WAS it a loan, or was it campaign financing?
This is the question Justice Frank Seepersad will rule on when he gives his decision in a lawsuit filed by UNC supporter Krishna Lalla in his million-dollar claim against former UNC chairman and People’s Partnership minister Jack Warner.
Real Time Systems Ltd – the company from which Lalla secured the “loan” – filed a lawsuit against Warner, trading as Dr Joao Havelange Centre of Excellence, Renraw Investments, CCAM and Company. The lawsuit seeks to retrieve the “loan” to the former FIFA vice president, made before the general election campaign in 2007. According to the lawsuit, the loan amounted to $1.5 million. Lalla sought to establish that he and Warner reached an agreement over the five tranches of payments, between October 9, 2007 and November 1, 2007 for repayment by February, 28, 2008. The trial began before Seepersad on Monday when Warner, former UNC treasurer Chandresh Sharma and Lalla testified. Lalla testified from Panama via video conferencing. According to his lawsuit, he is a supporter of the UNC and has been since 1989. He has also said at no time had he arranged financing for any election campaign. Lalla said he was introduced to Warner at some point, and grew to trust him. He said Warner approached him in August 2007, asking for a loan for his company, and he agreed to assist.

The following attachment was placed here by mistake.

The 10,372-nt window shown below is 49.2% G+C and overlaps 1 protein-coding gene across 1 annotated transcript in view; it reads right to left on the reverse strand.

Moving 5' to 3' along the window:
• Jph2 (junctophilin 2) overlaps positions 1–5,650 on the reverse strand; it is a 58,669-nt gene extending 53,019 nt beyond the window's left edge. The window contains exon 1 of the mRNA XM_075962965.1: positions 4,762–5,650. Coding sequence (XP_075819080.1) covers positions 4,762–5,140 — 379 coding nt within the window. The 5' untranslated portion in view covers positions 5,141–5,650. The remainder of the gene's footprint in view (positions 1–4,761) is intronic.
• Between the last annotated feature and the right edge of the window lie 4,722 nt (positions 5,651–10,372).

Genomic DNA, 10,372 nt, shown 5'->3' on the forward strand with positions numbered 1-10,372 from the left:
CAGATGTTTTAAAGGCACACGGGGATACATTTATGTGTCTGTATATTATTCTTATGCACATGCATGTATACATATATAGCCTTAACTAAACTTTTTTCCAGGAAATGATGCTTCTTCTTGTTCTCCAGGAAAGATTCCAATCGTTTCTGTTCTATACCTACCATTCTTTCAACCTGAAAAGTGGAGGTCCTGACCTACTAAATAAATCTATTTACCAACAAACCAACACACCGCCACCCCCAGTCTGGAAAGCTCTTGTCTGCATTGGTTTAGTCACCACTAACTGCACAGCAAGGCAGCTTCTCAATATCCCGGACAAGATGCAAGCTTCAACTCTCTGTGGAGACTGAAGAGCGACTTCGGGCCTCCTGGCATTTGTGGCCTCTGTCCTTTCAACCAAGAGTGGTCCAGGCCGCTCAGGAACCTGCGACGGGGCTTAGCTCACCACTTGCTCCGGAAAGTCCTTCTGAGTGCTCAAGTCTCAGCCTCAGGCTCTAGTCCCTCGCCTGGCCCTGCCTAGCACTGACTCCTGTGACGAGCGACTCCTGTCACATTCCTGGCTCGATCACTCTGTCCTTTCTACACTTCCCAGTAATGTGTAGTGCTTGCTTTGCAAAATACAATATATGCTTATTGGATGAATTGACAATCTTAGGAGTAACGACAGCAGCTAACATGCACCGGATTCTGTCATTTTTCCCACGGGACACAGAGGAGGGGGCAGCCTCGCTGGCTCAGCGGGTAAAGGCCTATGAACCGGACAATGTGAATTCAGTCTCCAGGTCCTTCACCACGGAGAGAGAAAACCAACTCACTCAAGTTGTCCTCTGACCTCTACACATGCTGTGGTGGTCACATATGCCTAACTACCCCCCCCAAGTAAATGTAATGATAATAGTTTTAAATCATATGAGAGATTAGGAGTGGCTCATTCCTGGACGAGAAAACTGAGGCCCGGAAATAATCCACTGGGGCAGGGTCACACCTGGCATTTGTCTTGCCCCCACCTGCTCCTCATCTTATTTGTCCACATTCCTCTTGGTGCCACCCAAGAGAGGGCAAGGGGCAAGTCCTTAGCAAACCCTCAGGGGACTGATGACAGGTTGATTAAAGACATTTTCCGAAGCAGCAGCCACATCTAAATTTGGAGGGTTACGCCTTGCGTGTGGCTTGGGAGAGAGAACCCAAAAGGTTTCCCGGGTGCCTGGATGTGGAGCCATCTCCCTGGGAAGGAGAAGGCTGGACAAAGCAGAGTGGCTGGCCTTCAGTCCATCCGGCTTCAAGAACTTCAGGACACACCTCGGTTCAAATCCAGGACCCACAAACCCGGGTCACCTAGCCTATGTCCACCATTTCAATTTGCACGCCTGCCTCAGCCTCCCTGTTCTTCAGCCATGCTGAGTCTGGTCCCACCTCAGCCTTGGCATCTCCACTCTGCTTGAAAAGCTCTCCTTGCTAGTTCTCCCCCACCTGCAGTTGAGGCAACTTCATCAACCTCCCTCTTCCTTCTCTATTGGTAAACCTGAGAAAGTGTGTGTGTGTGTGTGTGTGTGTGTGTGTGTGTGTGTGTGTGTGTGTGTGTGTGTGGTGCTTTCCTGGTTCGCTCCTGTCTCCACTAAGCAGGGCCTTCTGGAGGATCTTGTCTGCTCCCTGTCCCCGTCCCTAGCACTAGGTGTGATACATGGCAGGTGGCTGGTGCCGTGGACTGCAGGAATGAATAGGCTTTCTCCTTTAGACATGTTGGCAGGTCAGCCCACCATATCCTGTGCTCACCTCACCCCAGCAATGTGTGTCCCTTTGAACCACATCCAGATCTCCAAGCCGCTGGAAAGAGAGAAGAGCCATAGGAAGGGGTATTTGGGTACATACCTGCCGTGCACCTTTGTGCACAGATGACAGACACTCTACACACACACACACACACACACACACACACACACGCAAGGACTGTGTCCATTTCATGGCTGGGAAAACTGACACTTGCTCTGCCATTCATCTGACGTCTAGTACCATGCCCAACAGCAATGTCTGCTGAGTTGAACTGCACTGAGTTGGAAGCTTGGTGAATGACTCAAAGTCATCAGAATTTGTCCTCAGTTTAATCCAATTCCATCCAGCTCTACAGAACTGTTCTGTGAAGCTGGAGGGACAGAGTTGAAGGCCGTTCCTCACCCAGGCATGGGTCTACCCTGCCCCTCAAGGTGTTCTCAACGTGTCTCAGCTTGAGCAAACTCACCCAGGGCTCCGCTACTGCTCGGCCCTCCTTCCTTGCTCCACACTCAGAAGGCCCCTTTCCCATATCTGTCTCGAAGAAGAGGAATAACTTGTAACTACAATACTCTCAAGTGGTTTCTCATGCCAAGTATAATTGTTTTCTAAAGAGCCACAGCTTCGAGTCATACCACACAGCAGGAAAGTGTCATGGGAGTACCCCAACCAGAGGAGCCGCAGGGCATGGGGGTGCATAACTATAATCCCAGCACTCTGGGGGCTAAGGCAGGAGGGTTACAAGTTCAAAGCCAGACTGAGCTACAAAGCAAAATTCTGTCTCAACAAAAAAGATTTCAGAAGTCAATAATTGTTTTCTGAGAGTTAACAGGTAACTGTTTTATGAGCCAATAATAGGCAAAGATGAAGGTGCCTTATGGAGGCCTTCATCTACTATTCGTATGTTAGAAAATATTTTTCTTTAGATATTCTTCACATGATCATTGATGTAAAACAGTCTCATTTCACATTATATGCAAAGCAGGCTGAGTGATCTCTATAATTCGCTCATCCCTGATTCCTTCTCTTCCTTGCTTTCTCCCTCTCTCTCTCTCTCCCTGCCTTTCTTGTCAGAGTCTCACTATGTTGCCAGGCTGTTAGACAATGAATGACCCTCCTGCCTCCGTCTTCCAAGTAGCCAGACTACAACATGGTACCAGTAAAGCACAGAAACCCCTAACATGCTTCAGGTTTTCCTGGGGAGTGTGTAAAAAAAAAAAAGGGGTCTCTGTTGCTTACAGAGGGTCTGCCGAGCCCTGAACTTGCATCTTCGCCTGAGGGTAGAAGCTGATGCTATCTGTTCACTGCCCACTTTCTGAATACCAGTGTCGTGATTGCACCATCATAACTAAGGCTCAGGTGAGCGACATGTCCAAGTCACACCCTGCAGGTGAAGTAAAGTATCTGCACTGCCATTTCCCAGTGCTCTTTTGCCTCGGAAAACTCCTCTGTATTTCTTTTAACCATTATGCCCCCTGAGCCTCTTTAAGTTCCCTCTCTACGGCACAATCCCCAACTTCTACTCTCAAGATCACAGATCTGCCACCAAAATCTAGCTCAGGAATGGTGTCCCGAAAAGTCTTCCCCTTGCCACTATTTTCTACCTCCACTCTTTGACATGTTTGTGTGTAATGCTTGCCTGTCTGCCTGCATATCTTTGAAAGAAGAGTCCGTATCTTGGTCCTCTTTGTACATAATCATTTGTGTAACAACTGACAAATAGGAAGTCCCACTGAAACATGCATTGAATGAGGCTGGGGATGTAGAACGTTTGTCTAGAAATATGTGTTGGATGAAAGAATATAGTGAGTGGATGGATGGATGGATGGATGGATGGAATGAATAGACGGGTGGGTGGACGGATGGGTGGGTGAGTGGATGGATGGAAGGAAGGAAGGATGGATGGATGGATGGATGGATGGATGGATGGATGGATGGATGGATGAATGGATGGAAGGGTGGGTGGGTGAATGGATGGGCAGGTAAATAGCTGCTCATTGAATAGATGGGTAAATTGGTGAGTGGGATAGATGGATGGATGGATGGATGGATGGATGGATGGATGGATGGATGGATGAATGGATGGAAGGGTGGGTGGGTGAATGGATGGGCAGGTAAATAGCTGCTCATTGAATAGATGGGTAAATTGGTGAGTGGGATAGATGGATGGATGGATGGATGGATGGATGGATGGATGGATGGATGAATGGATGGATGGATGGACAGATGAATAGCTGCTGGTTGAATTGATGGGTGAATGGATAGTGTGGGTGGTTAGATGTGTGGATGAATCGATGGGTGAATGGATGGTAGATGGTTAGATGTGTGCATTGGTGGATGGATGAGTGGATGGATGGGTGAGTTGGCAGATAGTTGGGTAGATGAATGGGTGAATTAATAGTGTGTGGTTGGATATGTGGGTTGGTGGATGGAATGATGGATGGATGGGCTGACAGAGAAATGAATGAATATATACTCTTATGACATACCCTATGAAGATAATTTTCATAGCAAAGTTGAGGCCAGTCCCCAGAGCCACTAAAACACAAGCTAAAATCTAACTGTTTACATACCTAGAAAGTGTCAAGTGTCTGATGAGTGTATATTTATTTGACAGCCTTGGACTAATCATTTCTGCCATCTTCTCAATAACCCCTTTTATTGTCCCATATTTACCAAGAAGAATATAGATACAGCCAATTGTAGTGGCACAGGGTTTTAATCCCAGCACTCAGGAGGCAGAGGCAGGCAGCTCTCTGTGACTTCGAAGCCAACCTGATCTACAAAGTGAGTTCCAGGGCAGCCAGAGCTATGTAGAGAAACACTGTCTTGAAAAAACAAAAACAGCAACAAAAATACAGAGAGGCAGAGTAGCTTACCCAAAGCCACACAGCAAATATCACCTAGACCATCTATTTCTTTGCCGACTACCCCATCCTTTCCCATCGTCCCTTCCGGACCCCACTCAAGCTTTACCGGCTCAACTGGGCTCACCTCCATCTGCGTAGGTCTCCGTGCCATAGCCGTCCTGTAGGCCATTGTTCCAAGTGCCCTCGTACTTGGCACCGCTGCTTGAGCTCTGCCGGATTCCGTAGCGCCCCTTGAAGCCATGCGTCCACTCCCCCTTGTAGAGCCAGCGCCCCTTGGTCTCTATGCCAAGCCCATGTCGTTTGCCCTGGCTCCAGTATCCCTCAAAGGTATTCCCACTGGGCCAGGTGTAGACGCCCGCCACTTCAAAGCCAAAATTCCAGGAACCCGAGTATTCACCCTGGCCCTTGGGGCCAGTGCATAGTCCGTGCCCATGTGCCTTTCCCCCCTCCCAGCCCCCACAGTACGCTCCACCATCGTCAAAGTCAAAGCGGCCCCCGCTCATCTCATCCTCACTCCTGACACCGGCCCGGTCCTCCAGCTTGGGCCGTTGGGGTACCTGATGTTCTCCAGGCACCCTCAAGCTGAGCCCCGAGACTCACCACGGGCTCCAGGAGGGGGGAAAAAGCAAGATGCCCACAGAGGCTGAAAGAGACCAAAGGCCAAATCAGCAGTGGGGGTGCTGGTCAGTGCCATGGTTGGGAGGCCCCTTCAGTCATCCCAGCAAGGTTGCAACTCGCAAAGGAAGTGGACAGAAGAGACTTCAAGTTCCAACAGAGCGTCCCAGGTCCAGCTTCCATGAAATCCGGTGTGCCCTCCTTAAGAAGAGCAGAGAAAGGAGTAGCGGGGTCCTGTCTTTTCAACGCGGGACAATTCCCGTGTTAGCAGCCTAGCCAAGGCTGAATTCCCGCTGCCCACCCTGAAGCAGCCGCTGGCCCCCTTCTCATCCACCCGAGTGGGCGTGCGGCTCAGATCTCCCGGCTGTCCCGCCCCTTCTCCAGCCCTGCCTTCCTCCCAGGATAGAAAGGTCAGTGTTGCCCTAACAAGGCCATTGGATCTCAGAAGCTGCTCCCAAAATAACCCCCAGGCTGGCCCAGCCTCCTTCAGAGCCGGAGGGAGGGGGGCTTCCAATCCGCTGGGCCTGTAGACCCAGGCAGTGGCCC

Lalla, who described himself as a self-made businessman, who founded Super Industrial Services (SIS) in 1979, said Warner told him he needed to raise $20 million to assist his business, which was, at the time, having liquidity problems. He said Warner was prepared to execute a promissory note and provide a charge over the Centre of Excellence and promised to repay the money by February 2008, from a payment of US$10 million he expected to receive from FIFA.
Lalla said he agreed to lend Warner the money, and approached a number of businesses to come up with the money. He said Real Time agreed to lend $1.5 million. Lalla said Warner asked for the cheques to be made payable to Centre of Excellence. Five cheques were collected between October and November 2007. He said at no time did he offer to finance the UNC election campaign for $20 million or any other sum, since he was in no position financially to do so. Warner, in defence, said there were plans to remove UNC leader Basdeo Panday from the leadership position and, at a meeting, he told Lalla of the challenge to obtain financiers because of Panday’s unwillingness to step down as leader.
Warner said several businesses were selected to receive financing from Lalla to assist the party in the 2007 general election. He has denied it was a loan.
In support of its claim, Real Time’s attorney Neil Bisnath said the onus was on Warner to prove it was not a loan. Asked the same question by the judge about the need to “mask” the alleged donation as a business transaction, Bisnath insisted it was not campaign financing. otherwise it would have been made directly to the party. Also representing Real Time is attorney Lydia Mendonca. Asha Watkins- Monteserrin appears with Scotland for Warner.